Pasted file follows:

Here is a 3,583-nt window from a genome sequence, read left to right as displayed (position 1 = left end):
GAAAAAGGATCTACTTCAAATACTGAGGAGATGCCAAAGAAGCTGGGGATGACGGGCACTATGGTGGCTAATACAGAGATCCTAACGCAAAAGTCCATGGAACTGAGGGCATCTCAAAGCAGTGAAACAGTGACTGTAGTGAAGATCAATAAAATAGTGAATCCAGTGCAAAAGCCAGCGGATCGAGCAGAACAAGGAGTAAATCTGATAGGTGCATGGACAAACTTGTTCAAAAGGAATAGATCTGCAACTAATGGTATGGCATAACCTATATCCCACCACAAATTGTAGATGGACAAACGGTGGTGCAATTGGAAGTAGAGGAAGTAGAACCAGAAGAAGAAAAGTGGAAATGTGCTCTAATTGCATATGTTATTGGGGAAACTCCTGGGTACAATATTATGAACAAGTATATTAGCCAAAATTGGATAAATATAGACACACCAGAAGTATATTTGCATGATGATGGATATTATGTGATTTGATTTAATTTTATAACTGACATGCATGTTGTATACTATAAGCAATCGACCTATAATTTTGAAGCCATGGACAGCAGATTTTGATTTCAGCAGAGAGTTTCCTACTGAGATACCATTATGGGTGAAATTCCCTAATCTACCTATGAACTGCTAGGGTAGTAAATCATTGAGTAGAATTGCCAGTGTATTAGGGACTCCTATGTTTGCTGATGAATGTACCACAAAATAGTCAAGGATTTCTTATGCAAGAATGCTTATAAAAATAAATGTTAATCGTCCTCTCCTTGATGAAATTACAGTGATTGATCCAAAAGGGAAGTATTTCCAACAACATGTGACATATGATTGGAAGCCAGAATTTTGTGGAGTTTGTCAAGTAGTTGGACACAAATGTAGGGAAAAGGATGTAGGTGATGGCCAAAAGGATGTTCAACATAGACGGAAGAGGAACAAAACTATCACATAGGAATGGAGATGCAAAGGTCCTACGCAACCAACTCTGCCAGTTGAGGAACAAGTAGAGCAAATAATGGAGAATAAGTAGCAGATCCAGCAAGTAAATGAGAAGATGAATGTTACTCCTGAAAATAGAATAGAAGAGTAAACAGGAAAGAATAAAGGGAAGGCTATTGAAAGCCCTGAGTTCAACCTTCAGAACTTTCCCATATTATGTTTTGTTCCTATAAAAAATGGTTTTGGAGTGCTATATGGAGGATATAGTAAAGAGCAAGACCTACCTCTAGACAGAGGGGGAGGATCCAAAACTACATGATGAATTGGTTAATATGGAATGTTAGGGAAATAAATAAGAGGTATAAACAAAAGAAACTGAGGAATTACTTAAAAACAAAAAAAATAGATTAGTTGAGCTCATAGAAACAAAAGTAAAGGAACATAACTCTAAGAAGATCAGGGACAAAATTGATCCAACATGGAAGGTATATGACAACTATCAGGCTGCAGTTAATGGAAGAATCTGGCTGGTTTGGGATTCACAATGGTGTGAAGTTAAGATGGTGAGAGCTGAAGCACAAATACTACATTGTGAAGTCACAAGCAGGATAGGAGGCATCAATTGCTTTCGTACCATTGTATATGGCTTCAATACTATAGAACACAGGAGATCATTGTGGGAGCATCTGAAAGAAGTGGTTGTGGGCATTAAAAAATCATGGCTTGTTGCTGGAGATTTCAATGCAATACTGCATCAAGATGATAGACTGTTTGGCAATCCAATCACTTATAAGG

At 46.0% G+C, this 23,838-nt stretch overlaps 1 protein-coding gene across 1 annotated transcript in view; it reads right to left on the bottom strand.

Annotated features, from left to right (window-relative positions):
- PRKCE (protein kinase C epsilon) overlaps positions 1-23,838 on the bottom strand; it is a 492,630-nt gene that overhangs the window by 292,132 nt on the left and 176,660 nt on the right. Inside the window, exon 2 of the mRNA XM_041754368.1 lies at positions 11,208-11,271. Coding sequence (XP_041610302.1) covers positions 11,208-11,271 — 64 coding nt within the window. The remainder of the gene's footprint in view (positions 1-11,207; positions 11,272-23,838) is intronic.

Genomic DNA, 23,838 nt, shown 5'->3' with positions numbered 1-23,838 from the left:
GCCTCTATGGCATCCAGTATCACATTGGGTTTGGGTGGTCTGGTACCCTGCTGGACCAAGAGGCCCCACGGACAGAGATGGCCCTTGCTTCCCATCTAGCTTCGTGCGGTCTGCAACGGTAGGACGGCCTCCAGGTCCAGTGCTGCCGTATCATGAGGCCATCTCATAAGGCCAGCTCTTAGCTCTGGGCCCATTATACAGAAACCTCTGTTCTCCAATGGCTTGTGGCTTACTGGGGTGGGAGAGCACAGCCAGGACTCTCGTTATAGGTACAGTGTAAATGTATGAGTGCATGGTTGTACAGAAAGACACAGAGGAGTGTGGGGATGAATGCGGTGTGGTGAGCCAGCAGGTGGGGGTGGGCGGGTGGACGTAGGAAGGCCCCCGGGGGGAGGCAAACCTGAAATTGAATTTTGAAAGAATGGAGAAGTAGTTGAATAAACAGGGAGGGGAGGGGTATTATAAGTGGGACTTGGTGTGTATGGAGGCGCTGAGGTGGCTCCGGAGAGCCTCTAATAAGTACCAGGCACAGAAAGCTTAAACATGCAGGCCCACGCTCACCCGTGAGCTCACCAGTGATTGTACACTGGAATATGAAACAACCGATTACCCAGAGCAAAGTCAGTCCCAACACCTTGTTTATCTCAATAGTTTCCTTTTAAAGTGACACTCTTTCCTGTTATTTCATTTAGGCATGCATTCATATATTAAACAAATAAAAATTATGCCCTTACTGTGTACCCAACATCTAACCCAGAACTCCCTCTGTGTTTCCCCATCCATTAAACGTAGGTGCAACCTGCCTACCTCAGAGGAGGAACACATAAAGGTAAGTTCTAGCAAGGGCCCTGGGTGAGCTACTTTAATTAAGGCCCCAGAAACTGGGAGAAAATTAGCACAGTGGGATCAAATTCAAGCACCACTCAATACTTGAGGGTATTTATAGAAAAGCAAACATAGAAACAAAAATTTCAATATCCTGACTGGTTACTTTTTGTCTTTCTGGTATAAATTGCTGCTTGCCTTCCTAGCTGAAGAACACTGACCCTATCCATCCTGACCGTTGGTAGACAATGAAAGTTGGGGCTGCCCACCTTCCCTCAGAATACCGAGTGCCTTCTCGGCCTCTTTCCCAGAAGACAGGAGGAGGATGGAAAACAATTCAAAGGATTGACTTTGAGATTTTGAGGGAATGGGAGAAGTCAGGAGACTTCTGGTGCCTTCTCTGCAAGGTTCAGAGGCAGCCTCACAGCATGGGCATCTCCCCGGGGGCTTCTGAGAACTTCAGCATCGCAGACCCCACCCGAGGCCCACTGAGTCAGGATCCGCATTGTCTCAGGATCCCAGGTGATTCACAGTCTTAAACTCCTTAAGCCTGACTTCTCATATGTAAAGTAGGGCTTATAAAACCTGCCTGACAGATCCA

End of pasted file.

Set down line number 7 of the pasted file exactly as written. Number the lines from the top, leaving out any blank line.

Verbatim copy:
GCCTCTATGGCATCCAGTATCACATTGGGTTTGGGTGGTCTGGTACCCTGCTGGACCAAGAGGCCCCACGGACAGAGATGGCCCTTGCTTCCCATCTAGCTTCGTGCGGTCTGCAACGGTAGGACGGCCTCCAGGTCCAGTGCTGCCGTATCATGAGGCCATCTCATAAGGCCAGCTCTTAGCTCTGGGCCCATTATACAGAAACCTCTGTTCTCCAATGGCTTGTGGCTTACTGGGGTGGGAGAGCACAGCCAGGACTCTCGTTATAGGTACAGTGTAAATGTATGAGTGCATGGTTGTACAGAAAGACACAGAGGAGTGTGGGGATGAATGCGGTGTGGTGAGCCAGCAGGTGGGGGTGGGCGGGTGGACGTAGGAAGGCCCCCGGGGGGAGGCAAACCTGAAATTGAATTTTGAAAGAATGGAGAAGTAGTTGAATAAACAGGGAGGGGAGGGGTATTATAAGTGGGACTTGGTGTGTATGGAGGCGCTGAGGTGGCTCCGGAGAGCCTCTAATAAGTACCAGGCACAGAAAGCTTAAACATGCAGGCCCACGCTCACCCGTGAGCTCACCAGTGATTGTACACTGGAATATGAAACAACCGATTACCCAGAGCAAAGTCAGTCCCAACACCTTGTTTATCTCAATAGTTTCCTTTTAAAGTGACACTCTTTCCTGTTATTTCATTTAGGCATGCATTCATATATTAAACAAATAAAAATTATGCCCTTACTGTGTACCCAACATCTAACCCAGAACTCCCTCTGTGTTTCCCCATCCATTAAACGTAGGTGCAACCTGCCTACCTCAGAGGAGGAACACATAAAGGTAAGTTCTAGCAAGGGCCCTGGGTGAGCTACTTTAATTAAGGCCCCAGAAACTGGGAGAAAATTAGCACAGTGGGATCAAATTCAAGCACCACTCAATACTTGAGGGTATTTATAGAAAAGCAAACATAGAAACAAAAATTTCAATATCCTGACTGGTTACTTTTTGTCTTTCTGGTATAAATTGCTGCTTGCCTTCCTAGCTGAAGAACACTGACCCTATCCATCCTGACCGTTGGTAGACAATGAAAGTTGGGGCTGCCCACCTTCCCTCAGAATACCGAGTGCCTTCTCGGCCTCTTTCCCAGAAGACAGGAGGAGGATGGAAAACAATTCAAAGGATTGACTTTGAGATTTTGAGGGAATGGGAGAAGTCAGGAGACTTCTGGTGCCTTCTCTGCAAGGTTCAGAGGCAGCCTCACAGCATGGGCATCTCCCCGGGGGCTTCTGAGAACTTCAGCATCGCAGACCCCACCCGAGGCCCACTGAGTCAGGATCCGCATTGTCTCAGGATCCCAGGTGATTCACAGTCTTAAACTCCTTAAGCCTGACTTCTCATATGTAAAGTAGGGCTTATAAAACCTGCCTGACAGATCCA